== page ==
"Her employees write."
Translation:Sus empleados escriben.
Su is the possessive pronoun of ella (and a bunch of other people). It's "her employees", not "she employees".
But you can say "los empleados de ella" if you want to be somewhat clearer.
i put "las empleados escriben" and got it wrong. can anyone explain Correct solution: Sus empleados escriben.
«Las» means "the" (feminine plural), and «sus» is a third person plural possessive pronoun (plural because "employees" is plural).
I typed as an answer to this question earlier "Your employees write" and it was scored correct by Duo fyi
Yes, but not by looking at this Spanish sentence as it stands. This sentence could mean her employees, his employees, your (you formal) employees, your (you plural) employees, or their employees. To clarify the phrase, you get rid of the "sus" and write los empleados de ella, los empleados de él, los empleados de usted, los empleados de ustedes, los empleados de ellos, or los empleados de ellas. These longer phrases are not usually necessary, because context around the sentence usually makes the meaning clear.
would it be incorrect to use "a ella" here as a clarifier -- "sus empleados escriben a ella"?
I suspect that would literally mean "her employees write to her", but how do I know when "a ella" isn't allowed as a clarifier?
Try it with "los empleados de ella" instead - "the employees of hers".
The "a ella" thing is only good for direct and indirect objects, not for possessive forms.
The employees themselves are doing the writing. :)
Redactar is just a more fancy word for "to write" or "to draft", mostly used with more formal or official things that need a longer time to be worked on - newspaper articles, official letters, contracts, law drafts, the like.
I keep screwing this up. I understand that employees is plural, and therefore escriben. But there is only one "her" and therefore I type "su." Sigh...
This is what I was thinking as well. Maybe think of when we use the plural form of "Mi". Mis botas, Mis casas, Mis empleados. It is hard to grasp the concept of "Su" when it is used in so many forms, but all pronouns change depending on the noun being singular or plural. I think in time we will be more comfortable with it but until then try to write your own sentences using it, even in its formal form.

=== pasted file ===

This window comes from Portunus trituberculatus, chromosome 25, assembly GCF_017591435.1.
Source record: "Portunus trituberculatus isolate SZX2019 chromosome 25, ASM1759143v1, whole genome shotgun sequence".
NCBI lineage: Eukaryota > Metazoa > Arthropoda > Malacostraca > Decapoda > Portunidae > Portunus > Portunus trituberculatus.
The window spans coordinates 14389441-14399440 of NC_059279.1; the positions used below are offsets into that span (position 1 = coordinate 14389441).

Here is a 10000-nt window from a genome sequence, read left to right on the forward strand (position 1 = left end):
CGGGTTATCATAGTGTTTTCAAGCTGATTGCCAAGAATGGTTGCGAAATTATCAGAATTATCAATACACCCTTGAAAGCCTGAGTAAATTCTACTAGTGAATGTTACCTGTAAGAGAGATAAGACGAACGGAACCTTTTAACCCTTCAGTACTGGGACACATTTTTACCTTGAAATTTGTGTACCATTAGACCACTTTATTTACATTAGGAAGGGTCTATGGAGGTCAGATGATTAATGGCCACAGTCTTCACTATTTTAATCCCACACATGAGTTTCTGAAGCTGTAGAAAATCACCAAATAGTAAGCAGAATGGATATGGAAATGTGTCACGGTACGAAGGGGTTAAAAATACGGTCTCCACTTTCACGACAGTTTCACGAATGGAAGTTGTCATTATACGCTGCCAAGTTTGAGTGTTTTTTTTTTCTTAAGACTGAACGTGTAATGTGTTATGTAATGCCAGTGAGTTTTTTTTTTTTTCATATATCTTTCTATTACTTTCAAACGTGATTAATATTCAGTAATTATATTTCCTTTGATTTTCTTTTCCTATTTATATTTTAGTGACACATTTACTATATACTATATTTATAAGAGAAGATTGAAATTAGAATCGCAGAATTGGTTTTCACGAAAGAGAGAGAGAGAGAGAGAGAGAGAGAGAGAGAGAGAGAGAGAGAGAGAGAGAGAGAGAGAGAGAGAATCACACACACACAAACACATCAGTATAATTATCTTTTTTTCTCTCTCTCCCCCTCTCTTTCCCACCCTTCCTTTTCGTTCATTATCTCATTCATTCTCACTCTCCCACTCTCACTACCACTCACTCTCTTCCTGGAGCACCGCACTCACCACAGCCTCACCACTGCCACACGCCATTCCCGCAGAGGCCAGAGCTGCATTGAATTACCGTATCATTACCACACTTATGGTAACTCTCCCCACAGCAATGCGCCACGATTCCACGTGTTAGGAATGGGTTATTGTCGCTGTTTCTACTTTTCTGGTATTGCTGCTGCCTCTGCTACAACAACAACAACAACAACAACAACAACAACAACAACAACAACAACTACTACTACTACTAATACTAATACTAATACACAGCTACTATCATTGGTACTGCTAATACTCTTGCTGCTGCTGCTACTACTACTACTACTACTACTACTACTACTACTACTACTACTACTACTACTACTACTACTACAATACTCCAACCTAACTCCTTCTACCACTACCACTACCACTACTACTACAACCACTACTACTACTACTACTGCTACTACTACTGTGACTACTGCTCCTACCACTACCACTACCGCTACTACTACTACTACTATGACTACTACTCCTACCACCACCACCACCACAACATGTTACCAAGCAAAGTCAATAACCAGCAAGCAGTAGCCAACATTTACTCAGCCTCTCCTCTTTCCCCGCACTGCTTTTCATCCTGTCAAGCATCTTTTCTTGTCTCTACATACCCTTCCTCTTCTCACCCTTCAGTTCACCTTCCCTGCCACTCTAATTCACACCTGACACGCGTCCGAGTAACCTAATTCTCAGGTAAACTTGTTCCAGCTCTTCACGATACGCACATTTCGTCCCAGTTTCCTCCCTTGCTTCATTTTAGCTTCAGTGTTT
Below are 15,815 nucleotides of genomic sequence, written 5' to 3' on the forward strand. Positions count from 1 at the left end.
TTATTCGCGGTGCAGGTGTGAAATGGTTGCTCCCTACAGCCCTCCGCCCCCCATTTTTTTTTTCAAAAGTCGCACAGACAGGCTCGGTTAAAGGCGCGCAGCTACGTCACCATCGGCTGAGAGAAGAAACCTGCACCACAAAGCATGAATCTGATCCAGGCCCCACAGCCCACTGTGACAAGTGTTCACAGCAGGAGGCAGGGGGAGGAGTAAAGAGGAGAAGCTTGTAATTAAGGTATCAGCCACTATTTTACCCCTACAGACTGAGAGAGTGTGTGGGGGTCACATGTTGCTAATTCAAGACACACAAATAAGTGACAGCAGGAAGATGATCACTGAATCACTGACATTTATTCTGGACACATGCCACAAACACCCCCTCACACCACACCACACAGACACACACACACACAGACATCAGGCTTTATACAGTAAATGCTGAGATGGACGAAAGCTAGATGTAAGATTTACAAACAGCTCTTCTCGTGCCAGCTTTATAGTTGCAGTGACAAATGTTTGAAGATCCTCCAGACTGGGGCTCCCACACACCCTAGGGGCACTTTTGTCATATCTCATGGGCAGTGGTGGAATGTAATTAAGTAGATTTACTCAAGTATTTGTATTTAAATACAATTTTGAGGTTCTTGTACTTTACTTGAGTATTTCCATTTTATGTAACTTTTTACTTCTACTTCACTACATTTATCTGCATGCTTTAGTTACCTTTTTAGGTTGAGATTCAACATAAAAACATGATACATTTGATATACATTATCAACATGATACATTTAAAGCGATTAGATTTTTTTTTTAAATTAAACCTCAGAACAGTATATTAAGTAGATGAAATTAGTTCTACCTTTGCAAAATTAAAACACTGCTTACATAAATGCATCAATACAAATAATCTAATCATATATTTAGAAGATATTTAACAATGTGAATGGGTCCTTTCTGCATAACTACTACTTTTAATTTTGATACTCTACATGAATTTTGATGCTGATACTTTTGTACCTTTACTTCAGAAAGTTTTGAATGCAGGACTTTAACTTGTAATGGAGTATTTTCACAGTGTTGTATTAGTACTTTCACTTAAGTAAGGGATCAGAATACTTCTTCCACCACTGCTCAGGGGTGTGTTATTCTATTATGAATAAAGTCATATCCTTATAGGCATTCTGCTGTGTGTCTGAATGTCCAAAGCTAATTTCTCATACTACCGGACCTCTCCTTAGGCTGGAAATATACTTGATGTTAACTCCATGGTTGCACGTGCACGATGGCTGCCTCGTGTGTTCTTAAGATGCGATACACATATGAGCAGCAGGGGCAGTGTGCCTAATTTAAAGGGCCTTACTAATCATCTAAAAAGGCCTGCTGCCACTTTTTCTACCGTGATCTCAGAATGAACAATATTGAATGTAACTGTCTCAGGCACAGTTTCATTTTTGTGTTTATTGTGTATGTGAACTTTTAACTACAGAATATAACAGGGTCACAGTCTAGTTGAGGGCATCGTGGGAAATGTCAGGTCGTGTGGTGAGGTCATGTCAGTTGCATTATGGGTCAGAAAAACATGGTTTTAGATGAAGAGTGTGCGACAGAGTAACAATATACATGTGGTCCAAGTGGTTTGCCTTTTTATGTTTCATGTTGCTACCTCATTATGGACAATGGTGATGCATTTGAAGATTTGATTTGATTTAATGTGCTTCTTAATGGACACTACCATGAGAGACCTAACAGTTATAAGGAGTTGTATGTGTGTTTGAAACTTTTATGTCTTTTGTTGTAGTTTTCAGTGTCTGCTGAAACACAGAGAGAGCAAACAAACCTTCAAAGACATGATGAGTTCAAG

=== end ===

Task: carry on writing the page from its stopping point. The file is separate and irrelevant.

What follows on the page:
I have not been on this sight for very long, so could someone please tell me where they actually explain why it should be sus instead of su because there is more than one employee. I feel like I haven't found the actual instructional part of it.
When you click on a new skill, there's often about a page of simple explanation that you can read before starting the exercises. I'm pretty sure they explained the su/sus thing in the instruction on the possessives. But they don't explain everything. I think part of the instructional style here is that you learn from exposure, more as you would in a real language situation than in a typical classroom.
Is "las empleadas de ella escriben" equally good, or must I use the "sus" phrasing?
de ella» is redundant.
- escribían = they
werewritting / you (plural)
"redactan" is correct for write? Haven't even learnt that yet, surely it's "escribe-"?
Redactar is a verb used to describe writing an article or scientific paper. Reasearch + write + edit, so to say. Escribir is a good choice, too, of course. The needed form here would be escriben.